ZCTU leaders acquited over anti-govt protest

By Court Reporter

A ZIMBABWEAN court on Wednesday  acquitted seven leaders
of the country’s largest labour union, who had been on trial for
allegedly participating in an anti-government protest over the
country’s biting economic crisis.

The seven Zimbabwe Congress of Trade Unions (ZCTU) leaders namely
President Peter Mutasa, Secretary-General Japhet Moyo, Benice
Maluleke, Prescilla Jonhi, Simon Mutasa, Munashe Chirovamari and
Ezekiel Matema had been on trial since last year when they were
arrested on Thursday 11 October 2018 by Zimbabwe Republic Police (ZRP)
officers and charged with committing public violence as defined in
section 37(1)(a) of the Criminal Law (Codification and Reform) Act for
allegedly participating in a gathering with intent to promote public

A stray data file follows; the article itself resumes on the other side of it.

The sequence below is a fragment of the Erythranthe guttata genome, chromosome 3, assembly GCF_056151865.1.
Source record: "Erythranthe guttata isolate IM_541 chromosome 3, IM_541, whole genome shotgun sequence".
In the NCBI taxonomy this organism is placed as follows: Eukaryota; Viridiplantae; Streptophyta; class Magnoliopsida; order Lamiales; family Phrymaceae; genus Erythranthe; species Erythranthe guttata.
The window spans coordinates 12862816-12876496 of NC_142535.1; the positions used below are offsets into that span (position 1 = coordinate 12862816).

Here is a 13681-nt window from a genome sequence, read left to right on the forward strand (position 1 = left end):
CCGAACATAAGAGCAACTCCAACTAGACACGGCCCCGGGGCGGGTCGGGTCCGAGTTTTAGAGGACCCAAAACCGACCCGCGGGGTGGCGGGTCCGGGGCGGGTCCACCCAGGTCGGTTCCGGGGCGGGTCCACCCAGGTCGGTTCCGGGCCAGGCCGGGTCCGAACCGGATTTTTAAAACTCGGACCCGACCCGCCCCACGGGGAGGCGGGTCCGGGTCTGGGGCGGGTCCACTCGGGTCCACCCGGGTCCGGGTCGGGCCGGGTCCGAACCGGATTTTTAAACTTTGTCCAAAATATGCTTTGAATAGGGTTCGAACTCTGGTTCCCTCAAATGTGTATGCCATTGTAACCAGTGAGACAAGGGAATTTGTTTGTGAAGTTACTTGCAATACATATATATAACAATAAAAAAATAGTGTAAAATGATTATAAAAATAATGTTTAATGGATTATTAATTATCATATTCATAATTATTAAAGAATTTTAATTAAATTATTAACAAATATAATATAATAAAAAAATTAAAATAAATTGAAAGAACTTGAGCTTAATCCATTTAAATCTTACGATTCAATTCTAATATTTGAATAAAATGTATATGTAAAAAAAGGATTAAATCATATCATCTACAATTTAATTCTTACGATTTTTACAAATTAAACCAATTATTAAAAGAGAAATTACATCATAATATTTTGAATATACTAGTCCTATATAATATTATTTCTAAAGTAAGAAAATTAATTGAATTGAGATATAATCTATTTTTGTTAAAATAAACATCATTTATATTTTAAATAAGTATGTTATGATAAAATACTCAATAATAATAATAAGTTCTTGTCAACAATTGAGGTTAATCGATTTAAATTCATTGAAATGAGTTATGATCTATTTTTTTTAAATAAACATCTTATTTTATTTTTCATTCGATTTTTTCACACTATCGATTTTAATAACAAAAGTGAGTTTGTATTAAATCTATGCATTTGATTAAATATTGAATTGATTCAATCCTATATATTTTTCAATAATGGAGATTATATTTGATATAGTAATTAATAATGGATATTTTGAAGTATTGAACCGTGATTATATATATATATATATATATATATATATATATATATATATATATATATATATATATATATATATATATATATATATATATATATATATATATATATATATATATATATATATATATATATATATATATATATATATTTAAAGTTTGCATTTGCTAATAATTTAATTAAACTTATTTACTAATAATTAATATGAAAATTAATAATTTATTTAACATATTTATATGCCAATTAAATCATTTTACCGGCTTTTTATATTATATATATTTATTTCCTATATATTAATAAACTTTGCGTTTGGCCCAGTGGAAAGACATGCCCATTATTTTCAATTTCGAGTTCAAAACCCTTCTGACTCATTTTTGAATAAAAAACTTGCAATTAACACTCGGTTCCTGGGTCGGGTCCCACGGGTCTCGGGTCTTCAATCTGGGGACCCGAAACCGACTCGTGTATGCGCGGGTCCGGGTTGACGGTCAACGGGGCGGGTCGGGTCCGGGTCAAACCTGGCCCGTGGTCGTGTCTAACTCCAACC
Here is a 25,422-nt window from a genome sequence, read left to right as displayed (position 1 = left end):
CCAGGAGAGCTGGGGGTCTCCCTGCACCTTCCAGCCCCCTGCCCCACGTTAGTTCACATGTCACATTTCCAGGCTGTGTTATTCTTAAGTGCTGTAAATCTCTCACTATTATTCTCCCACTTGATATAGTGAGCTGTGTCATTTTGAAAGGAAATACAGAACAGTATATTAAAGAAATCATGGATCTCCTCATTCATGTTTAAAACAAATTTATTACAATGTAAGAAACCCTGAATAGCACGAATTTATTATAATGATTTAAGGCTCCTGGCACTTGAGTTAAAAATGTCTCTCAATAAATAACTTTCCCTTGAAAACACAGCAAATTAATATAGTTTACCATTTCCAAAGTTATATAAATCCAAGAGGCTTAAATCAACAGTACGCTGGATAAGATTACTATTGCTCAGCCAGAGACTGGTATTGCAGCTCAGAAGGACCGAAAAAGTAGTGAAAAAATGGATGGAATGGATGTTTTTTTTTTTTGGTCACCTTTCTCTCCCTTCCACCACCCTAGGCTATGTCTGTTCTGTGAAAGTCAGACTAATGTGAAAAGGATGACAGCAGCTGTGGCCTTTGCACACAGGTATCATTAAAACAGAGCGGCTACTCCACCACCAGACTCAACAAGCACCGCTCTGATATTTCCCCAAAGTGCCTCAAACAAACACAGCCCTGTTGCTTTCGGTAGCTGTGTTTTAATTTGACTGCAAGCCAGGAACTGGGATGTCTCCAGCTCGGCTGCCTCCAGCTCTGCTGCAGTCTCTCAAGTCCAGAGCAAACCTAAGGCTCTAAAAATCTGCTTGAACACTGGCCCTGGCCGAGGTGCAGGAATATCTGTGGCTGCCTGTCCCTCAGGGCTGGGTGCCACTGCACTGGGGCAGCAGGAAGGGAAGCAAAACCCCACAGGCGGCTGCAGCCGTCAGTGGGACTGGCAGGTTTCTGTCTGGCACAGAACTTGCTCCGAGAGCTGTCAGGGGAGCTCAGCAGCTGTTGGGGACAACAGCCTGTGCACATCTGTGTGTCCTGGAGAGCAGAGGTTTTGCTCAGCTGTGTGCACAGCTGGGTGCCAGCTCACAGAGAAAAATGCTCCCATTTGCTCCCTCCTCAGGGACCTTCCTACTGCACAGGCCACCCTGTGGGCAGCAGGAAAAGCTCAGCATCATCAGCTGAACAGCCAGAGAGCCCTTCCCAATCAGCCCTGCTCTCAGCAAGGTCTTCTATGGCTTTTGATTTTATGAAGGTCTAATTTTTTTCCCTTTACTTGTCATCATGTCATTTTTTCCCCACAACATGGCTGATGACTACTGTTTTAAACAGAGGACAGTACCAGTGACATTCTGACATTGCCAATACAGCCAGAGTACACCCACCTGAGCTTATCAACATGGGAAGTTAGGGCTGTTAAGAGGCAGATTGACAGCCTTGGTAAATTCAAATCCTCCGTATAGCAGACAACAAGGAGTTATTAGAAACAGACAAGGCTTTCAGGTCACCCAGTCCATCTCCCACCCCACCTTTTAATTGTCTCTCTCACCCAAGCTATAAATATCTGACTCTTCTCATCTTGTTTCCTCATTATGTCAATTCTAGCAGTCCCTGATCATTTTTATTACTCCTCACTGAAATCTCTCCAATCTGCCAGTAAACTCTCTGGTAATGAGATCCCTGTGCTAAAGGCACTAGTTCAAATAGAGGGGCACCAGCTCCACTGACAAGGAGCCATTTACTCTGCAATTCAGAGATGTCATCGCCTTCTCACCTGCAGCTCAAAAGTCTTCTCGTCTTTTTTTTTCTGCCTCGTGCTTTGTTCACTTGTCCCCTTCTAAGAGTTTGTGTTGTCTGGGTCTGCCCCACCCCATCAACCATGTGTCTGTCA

violence, breaches of peace or bigotry.

Their arrest came after ZRP swooped on them in a pre-emptive strike to
thwart an anti-government protest organised by the labour union to
protest against government’s disastrous economic policies.

But Harare Magistrate Rumbidzai Mugwagwa on Wednesday 24 April 2019
acquitted the seven ZCTU leaders, who were represented by Kossam
Ncube, Tinomuda Shoko and Alec Muchadehama of Zimbabwe Lawyers for
Human Rights, after discharging them at the close of the prosecution
case.

In setting free the labour unionists, Magistrate Mugwagwa ruled that
the State failed to establish that any offence was committed in the
first place noting that even the ZRP officers who testified as
witnesses during the trial had confirmed that demonstrations are legal
in terms of the Constitution.
Magistrate Mugwagwa ruled that there was no indication that there was
an intention to cause violence more so given that the unionists were
arrested at the ZCTU offices while preparing to participate in a
demonstration.

In addition, Magistrate Mugwagwa ruled that ZRP officers who testified
as witnesses during the trial and who claimed to have retrieved some
offensive placards from the ZCTU leaders failed to link each placard
to each accused person as there was no indication as to which accused
person was carrying which placard.